Social Media Let Down

You'd think that a BCS National Championship would be a social media phenomenon on Facebook, right? Well, according to the Oregon Ducks official Facebook fan page, there is no mention of it on their events tab. In fact, their most recent event promotion was the 2010 Rose Bowl, more than 13 months ago. Before that, there were only five total events, dating back to 2008, skipping many crucial match ups, including the 2009 Holiday Bowl victory against Oklahoma State. There's also no indication of upcoming events since the Rose Bowl against Ohio State, almost as if the creator lost faith in posting after a BCS let down on a national stage.

Also, many sports teams will include several websites, Twitters, and other information on their Facebook; the Oregon Ducks page does not. It only mentions the University establishment date in 1876, and the about section states, “There's something about the Oregon Ducks.” Cute. But, not informative or interesting about one of the most watched football programs across the country.

The informal organization continues to the wall. Instead of posts about the Ducks – which would make sense considering it is the Ducks fan page – it's filled with news about the Super Bowl, girls in green and yellow swimsuits, among other college humor.

Yes, it's a college website, but it should still maintain some sort of professional organization. There's no mention anywhere on the website about the basketball team or the $290 million Matthew Knight Arena. The hockey and track team are displayed in caption-less pictures, where it's hard to guess what exactly is going on. The rest of the pictures are just zoomed out takes of the Rose Bowl crowd, which with all the green and yellow, looks like an average Saturday at Autzen Stadium – also not pictured on the page.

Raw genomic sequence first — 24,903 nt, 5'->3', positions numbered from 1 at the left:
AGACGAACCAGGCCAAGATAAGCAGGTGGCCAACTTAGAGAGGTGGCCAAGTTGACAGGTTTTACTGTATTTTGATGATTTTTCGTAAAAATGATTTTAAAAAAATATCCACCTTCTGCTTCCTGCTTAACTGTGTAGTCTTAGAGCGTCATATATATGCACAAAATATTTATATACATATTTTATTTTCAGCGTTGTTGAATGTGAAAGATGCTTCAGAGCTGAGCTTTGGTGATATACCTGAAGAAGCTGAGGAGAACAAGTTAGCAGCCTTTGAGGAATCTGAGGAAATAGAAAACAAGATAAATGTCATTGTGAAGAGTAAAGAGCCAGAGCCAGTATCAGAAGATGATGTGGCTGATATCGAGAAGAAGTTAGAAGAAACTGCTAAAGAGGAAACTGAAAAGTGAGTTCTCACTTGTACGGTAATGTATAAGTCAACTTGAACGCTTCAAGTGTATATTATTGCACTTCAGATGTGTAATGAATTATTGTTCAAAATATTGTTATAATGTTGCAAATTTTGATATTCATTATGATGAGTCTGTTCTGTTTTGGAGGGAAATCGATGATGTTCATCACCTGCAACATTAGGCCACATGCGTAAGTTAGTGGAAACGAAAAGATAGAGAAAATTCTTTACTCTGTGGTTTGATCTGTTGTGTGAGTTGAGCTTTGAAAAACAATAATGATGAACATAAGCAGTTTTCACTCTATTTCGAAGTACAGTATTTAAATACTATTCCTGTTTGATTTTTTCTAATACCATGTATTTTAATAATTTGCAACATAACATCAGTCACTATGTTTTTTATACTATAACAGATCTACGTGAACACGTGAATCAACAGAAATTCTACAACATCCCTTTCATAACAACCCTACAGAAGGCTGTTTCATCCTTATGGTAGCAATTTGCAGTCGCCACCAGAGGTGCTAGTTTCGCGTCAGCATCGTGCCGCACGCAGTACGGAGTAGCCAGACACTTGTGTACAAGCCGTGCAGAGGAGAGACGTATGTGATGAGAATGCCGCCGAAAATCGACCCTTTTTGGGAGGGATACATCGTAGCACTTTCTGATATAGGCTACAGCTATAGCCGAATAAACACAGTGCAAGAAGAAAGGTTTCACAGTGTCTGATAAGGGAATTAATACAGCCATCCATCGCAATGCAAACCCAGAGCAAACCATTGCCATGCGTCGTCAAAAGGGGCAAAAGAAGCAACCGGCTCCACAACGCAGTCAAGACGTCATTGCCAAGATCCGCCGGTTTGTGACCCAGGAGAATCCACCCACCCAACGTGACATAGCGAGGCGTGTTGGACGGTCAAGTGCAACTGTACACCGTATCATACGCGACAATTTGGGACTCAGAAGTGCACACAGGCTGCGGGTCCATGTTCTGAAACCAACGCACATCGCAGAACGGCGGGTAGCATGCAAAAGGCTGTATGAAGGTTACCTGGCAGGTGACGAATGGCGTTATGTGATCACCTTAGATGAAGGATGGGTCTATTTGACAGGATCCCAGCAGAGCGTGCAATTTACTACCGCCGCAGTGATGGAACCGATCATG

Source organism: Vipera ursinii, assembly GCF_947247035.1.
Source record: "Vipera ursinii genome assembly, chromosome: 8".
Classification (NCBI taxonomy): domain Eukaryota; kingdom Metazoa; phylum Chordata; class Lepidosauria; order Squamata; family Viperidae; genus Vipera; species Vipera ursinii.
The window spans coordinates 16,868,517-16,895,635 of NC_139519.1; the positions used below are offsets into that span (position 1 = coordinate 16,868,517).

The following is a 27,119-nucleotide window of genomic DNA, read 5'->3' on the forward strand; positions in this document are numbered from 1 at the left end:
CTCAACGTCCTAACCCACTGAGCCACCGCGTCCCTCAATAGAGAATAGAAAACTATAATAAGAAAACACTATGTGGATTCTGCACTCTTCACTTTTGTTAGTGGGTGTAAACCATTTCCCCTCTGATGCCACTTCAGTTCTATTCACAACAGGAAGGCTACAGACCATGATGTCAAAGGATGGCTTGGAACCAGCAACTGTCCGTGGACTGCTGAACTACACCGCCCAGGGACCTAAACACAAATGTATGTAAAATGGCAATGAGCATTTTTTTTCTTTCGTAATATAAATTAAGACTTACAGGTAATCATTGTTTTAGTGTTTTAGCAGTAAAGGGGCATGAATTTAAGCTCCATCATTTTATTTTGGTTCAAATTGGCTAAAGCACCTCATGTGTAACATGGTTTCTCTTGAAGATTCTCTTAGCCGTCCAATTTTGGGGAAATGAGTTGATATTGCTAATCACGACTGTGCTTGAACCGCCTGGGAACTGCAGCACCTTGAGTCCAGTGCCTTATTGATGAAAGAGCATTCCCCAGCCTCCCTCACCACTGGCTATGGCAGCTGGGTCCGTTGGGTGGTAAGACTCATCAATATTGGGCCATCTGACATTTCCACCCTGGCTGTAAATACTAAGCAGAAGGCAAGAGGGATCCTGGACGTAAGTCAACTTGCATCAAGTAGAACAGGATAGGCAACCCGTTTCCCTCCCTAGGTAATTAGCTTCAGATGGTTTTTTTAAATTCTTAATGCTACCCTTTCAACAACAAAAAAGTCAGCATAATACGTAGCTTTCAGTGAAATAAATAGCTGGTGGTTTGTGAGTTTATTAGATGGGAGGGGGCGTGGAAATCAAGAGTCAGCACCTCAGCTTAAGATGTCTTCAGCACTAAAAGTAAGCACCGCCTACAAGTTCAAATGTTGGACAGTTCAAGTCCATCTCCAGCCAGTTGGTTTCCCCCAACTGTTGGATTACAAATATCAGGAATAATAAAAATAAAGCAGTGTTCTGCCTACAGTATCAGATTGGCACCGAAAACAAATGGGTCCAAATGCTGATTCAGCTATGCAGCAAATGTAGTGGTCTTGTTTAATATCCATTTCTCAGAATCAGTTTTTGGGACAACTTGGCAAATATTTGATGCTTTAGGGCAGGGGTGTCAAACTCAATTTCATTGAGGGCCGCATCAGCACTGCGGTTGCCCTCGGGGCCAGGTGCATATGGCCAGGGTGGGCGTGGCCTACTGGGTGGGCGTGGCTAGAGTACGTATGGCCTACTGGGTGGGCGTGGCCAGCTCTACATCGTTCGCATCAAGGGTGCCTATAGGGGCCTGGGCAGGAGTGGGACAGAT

As if all the boarderline importance isn't enough to cram the Oregon Ducks Facebook page, there's even spam on the wall. You'd think at a University with 24,000 students looking to amplify their resumes, combined with the 134,000 Facebook fans, someone would step up to enhance the Facebook page. It's possible that no one has updated the page since the Rose Bowl, especially when the only video on this social media outlet is when Puddles got in a mascot fight against the Houston Cougar three years ago. Hopefully this changes soon, as the Ducks look to return to the national title game in New Orleans next year, which is definitely something to brag about on Facebook.

~Jacob Rogers~

03.05.11




A Bikram Yoga Stretch

Cam Newton’s name was butchered around campus, because he appears to be getting away with athletic violations at the University of Auburn. Whether or not Newton and the Auburn athletic department are guilty remains to be unknown. However, the University of Oregon is on the other side of a separate claim. Rather than facing teams with violations, the Ducks are side-stepping questions about former Center Michael Dunigan.

Dunigan signed with an agent and fled the country to play professional basketball in Europe. The Register-Guard reported that the University of Oregon athletic department allegedly violated NCAA rules when recruiting the seven foot center.

Normally schools defend these claims, with well thought out answers. Oregon, however, refuses to say anything about it. Instead, they’re hiding behind a bikram yoga stretch of the Buckley Amendment. The Buckley Amendment, also known as the Family Educational Rights and Privacy Act, blocks the public’s right to know what’s going on with a student.

Rather than dig deeper into the investigation, an anonymous Register-Guard reporter called the now retired Buckley and asked what he thought about implementing the self-named amendment on this situation. Buckley replied with distaste of the issue, saying this does not constitute an educational record as defined by the federal statute. UO officials, on the other hand, disagree, saying that athletics is indeed private.